A genuine, value driven leader and a mover and a shaker
As one of the world’s most famous researchers, Albert Einstein once said, ‘Life is like riding a bicycle. To keep your balance, you must keep moving’. And moving is exactly what Professor Rob Norman has done throughout his interesting career and life. Rob is Co-Director of the NHRMC Centre for Research Excellence in Polycystic Ovary Syndrome (CRE in PCOS), to get to know a little more about the man, read below.
As testimony to the body of work amassed over a lifetime of dedication to reproductive health, Professor Rob Norman has received life membership at the meeting of the European Society of Human Reproduction and Embryology (ESHRE) held in Geneva early July 2017.
This honour is only awarded to two people per year and almost invariably one of them is a member of the country in which the meeting is being held. It is rare for anyone outside of Europe to be awarded. In the citation, the work on PCOS that Rob had done was particularly noted. More than 3000 people were present during the meeting when the presentation was made at the opening ceremony and Rob gave a speech highlighting the international nature of his research, the importance of working with people who are mentors and supporters and finally, the tremendous privilege of being a clinician-scientist in medicine.
Rob grew up in Zimbabwe as it is now and graduated from the Salisbury Medical School, which was then the Medical College of the University of Birmingham. He worked with the famous Professor Philpot, who invented the partogram, and earned his membership at the Royal College of Obstetrics and Gynaecology within four years. Rob then moved to Durban in South Africa where he completed a higher doctorate working in a chemical pathology department and obtained his fellowship at the Royal College of Pathologists in London. Rob’s original work was on the hormones around the onset of labour and he then went to Saint Bartholomew’s in London for a year to work on the structure and function of human chorionic gonadotrophin with Professor Tim Chard.
In 1988, Rob and his family moved to Adelaide to join Professor Jeffrey Robinson and Professor Collin Matthews at the Queen Elizabeth Hospital and it was here that he first learned how to do IVF. Rob led the laboratories and the clinical work and developed the clinician-scientist nature of his work. Over the next few decades he became a professor of reproductive and peri-conceptual medicine, ran Repromed Pty Ltd and subsequently Fertility SA; two important fertility companies in South Australia. Here he brought a strong value driven value perspective to a highly commercialised challenging environment and focused strongly on patient and community benefit. He also worked at the Royal Adelaide Hospital as a clinician seeing reproductive medicine patients. He was the inaugural director of the Robinson Research Institute in Adelaide, which looks after the health of men, women and children, through research into the earliest origins of life. This group has more than 400 researchers, around 50 research leaders and is one of the most prominent of its kind in the world.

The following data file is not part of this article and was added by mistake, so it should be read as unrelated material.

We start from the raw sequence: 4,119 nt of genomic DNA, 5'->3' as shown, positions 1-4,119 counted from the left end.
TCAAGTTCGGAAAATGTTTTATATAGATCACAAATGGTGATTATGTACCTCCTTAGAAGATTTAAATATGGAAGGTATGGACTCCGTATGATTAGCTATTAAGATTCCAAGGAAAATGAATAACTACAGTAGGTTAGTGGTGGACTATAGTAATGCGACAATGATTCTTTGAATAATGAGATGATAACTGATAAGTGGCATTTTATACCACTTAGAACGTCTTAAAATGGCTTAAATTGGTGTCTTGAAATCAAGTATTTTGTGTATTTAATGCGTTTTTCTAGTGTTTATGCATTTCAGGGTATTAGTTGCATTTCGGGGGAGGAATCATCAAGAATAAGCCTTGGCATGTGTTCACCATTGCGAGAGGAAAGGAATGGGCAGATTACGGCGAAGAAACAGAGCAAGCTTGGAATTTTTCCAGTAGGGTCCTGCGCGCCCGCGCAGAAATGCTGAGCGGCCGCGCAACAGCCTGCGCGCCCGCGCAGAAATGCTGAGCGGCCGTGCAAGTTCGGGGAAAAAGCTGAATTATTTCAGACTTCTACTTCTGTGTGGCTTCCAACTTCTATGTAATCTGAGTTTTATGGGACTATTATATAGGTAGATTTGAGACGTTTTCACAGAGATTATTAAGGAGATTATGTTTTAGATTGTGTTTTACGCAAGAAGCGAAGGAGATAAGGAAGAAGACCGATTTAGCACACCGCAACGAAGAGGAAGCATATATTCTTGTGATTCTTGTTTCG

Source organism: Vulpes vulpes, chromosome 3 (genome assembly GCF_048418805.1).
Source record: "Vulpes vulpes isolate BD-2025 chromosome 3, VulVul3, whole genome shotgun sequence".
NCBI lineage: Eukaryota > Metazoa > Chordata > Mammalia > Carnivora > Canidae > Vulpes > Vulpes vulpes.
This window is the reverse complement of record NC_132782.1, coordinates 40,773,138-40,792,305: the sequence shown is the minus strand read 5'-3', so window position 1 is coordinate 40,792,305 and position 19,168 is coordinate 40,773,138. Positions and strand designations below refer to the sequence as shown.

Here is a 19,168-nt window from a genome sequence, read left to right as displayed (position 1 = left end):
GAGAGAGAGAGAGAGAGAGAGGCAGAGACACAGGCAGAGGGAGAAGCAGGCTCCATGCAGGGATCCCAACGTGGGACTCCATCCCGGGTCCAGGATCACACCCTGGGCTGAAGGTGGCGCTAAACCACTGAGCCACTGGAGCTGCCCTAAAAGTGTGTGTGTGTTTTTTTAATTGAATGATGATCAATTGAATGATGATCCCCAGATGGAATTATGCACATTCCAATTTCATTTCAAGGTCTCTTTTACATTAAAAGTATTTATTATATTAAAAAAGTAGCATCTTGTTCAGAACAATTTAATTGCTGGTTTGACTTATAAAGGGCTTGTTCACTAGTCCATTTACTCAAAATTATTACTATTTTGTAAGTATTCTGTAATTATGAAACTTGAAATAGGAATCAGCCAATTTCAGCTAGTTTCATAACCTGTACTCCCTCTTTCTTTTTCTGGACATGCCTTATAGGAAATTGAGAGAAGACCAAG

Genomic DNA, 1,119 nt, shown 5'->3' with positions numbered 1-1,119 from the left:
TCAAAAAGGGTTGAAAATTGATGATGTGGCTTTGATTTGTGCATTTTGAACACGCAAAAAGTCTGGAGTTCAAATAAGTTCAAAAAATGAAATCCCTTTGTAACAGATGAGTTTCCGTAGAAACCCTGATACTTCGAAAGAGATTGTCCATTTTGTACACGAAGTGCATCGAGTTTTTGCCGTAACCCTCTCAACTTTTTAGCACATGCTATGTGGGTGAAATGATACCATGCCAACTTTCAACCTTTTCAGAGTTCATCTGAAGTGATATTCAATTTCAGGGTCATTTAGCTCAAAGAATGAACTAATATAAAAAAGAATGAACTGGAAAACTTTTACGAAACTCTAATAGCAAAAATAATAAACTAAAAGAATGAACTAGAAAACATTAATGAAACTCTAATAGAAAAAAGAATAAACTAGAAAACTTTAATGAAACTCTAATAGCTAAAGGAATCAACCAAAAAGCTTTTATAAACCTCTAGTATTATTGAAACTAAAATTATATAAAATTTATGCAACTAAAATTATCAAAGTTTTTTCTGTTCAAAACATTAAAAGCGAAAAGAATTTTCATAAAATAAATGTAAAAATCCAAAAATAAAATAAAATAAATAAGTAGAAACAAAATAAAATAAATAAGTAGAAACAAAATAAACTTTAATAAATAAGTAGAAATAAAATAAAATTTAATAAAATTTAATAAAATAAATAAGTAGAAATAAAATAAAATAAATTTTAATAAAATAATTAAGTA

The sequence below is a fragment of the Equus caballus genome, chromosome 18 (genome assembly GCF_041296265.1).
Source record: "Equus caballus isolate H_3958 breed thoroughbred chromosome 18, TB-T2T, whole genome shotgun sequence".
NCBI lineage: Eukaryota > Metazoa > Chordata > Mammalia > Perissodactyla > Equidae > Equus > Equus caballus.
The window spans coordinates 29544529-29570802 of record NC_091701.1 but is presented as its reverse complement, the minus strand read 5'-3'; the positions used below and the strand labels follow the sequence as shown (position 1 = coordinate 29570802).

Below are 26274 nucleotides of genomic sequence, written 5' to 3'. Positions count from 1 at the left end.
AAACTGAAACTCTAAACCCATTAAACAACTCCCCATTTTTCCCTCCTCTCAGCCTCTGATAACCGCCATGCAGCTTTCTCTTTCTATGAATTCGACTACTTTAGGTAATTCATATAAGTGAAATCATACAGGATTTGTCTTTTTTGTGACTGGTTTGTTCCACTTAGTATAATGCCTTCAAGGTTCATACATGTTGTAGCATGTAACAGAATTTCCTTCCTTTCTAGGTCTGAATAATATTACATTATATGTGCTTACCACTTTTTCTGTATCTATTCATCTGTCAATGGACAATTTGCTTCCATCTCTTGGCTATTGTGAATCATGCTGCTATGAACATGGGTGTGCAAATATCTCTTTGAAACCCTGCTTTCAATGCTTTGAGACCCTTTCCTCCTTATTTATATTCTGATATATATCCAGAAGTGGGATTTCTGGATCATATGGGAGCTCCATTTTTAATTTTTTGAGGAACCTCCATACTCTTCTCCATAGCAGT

Rob’s story on the ABC Four Corners last year is here.
Rob has published well over 450 peer-reviewed papers, has 38,000 citations and is a Fellow of the Academy of Health of Medical Sciences. He received an honorary degree from the University of Adelaide (MD) in 2014 and an Order of Australia (AO) in 2013. Rob left the University of Adelaide in 2014 as a fulltime employee but continues as a clinical professor in the School of Medicine, associated with the Robinson Research Institute. He is Medical Director of Fertility SA, where he practices IVF and reproductive endocrinology, while looking after PCOS patients at the Royal Adelaide Hospital. He is gradually reducing his commitments but will continue to be engaged internationally, especially in Asia, as he was past President of the Asia Pacific Initiative on Reproduction (ASPIRE). He continues to support and lead in the CRE and to generously mentor those around him.
Professor Helena Teede is sincerely grateful for Rob’s mentorship, guidance, and diplomacy.